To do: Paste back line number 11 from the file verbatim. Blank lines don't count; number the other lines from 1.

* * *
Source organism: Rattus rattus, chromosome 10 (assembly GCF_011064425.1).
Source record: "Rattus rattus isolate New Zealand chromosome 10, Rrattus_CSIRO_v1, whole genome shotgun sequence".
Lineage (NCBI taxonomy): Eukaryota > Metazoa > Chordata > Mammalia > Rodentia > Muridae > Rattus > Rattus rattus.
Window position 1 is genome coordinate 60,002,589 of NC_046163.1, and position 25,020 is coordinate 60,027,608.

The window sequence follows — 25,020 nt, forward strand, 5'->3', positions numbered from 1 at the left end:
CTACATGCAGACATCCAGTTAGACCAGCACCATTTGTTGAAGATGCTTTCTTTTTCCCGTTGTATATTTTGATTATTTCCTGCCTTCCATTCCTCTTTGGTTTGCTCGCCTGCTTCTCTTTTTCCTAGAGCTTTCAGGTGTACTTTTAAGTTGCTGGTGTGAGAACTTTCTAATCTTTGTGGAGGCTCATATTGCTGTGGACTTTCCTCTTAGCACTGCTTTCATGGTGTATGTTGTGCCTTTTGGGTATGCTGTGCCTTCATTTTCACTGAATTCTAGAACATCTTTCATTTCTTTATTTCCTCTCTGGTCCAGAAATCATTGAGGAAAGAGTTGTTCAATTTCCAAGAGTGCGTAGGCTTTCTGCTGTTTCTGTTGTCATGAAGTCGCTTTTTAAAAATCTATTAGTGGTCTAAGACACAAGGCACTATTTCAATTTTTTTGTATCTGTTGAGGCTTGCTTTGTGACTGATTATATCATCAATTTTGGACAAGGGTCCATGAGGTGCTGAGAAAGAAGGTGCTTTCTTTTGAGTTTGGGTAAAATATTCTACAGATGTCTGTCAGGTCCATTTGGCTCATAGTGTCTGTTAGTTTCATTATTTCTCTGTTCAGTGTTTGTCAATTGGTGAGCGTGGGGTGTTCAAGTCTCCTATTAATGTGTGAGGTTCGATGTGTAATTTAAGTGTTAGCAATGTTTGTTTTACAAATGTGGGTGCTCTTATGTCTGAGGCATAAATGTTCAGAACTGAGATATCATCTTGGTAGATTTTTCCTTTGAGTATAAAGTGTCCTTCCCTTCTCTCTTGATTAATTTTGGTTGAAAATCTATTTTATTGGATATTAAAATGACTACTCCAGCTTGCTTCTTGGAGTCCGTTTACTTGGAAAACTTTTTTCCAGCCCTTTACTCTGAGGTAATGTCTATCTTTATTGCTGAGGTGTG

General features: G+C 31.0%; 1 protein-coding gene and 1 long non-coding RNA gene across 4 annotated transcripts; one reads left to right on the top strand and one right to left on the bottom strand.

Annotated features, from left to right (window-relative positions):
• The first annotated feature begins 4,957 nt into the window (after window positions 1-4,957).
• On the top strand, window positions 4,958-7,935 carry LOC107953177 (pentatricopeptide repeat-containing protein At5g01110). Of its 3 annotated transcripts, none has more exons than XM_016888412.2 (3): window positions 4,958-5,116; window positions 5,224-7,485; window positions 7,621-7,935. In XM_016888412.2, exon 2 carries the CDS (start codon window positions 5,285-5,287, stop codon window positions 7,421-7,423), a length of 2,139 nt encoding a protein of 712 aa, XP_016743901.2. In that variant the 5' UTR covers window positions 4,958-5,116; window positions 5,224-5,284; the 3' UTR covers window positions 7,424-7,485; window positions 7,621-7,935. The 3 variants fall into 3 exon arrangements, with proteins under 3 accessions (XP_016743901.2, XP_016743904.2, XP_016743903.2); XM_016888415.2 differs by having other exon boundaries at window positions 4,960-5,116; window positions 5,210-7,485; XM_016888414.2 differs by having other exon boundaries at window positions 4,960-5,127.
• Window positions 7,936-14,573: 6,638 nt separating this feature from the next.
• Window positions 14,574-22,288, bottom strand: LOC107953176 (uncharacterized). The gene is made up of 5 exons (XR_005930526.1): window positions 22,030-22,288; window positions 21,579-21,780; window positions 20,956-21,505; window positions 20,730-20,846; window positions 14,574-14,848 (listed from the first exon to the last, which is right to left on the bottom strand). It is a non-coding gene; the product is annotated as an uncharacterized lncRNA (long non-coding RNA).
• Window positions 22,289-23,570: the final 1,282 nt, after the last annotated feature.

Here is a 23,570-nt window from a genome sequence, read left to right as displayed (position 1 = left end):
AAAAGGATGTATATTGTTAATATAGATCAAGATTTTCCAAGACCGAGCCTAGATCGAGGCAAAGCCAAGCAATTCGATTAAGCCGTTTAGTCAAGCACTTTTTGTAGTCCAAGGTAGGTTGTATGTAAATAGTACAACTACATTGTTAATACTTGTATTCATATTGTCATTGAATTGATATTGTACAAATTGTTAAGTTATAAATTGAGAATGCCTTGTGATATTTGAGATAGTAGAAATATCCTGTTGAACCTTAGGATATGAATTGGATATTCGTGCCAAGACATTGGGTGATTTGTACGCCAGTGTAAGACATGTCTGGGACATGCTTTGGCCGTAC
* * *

• Window positions 7,936-14,573: 6,638 nt separating this feature from the next.